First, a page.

Bull With its Horn Set on Fire Gets Loose and Charges Man

A bull that had his horns set on fire for a festival in Spain got loose and fell into a ravine after charging at a man.

The steer's horns were intentionally set alight as part of a bullfighting festival in Sagunto, Valencia. But it escaped its enclosure around 4:30am, racing down the street and charging a man sitting on a fence above the dry Palancia River bed.

Though the unnamed man was able to escape, the bull fell into the ravine.

Francisco José Gómez was able to catch the incident on video. "A flaming bull escapes in Sagunto," he tweeted. "I hope to my mother that nothing happened to those caught on the fence."

Toro embolado se escapa en #Sagunto ,madre mía suerte tienen si no les a pasado nada a los que estaban cogidos en la valla😮😮😮 pic.twitter.com/Tmc2jIysPR

— Francisco José Gómez (@FranTheLuxe) July 26, 2019

Thankfully no one was seriously injured during the nine-hour struggle to recapture the bull.

"One person was wounded during the struggle, and was treated immediately without sustaining serious injuries, said Sagunto Mayor Darío Moreno, adding that a veterinarian was on hand to tranquilize the bull. "The animal has been rescued and is safe and sound," he told The Olive Press.

Setting bulls horns on fire is not an uncommon practice at bullfighting festivals, especially in Valencia and Southern Catalonia. The tradition, known as "toro embolado" in Spanish and "bou embolat" in Catalan—or roughly, "a bull with balls"—involves attaching torches or balls of tar to the animal's horns, and setting them afire. (Sometimes fireworks are added.)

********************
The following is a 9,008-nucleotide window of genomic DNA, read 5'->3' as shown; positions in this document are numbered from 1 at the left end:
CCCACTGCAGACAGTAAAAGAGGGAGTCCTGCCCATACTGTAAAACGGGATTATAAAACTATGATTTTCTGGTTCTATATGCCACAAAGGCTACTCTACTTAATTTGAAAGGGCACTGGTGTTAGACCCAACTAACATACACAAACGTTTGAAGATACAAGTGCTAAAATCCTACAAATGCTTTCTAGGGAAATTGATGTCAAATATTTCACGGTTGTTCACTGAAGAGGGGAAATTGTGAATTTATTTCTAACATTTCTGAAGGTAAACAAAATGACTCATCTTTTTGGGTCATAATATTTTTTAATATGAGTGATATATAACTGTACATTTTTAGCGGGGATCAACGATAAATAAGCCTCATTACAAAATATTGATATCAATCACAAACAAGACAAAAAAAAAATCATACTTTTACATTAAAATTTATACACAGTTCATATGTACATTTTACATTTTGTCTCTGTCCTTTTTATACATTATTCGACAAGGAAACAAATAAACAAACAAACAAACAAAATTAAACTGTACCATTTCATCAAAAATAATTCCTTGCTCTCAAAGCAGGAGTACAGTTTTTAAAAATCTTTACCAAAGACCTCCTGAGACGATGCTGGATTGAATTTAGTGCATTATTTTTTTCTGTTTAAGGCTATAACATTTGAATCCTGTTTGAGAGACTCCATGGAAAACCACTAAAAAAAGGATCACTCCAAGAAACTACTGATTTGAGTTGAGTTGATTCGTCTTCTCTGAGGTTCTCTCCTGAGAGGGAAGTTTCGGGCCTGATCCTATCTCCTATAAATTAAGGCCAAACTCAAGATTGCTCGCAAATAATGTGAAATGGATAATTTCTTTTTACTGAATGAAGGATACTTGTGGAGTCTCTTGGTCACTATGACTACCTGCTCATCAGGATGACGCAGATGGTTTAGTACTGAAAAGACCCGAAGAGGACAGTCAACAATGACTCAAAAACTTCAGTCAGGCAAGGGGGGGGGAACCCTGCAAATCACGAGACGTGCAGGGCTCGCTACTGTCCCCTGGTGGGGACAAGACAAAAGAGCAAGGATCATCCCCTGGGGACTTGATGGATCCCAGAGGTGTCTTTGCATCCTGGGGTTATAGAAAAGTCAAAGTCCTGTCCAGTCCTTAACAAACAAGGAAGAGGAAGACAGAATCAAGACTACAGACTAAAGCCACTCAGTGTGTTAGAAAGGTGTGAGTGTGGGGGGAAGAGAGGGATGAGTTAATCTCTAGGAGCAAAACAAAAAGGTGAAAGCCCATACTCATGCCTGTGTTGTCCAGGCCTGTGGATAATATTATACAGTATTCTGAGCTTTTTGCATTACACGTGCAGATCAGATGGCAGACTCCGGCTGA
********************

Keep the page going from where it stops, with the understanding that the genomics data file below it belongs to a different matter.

The bull is then set free in the streets at night, as participants try to dodge its horns.

toro embolado
In this photo from 2015, a "toro embolado" charges at a man at a similar festival in Meliana, a town near Valencia, Spain. Jose Jordan/Getty

Generally a barricade or fence separates the bull from spectators, but the bulls often smash into walls in an attempt to douse the flames. In some cases, the bull is left in an enclosure with barrels and other items.

Critics say the practice is animal cruelty, as many bulls are injured or killed during the run. In 2017, a bull died after running into a wooden post in confusion.

"The agony the bull must suffer is unimaginable," said PETA UK in a statement. "These fiery balls can burn for hours, and they burn the bull's horns, body and eyes and cause tremendous stress – all while spectators cheer and run around the victim."

The practice is dangerous for humans, too, as many people have been gored by bulls with flaming horns: In September 2018, Rogelio Rodrigo Rodrigo, 71, was gored with a flaming bull charged him. A month before, a woman was gored after she jumped into an enclosure to take a photo of a flaming bull. She was sent to intensive care, but survived the encounter.

Though the practice was banned in Valencia in 2016, it still takes place in small towns throughout the province.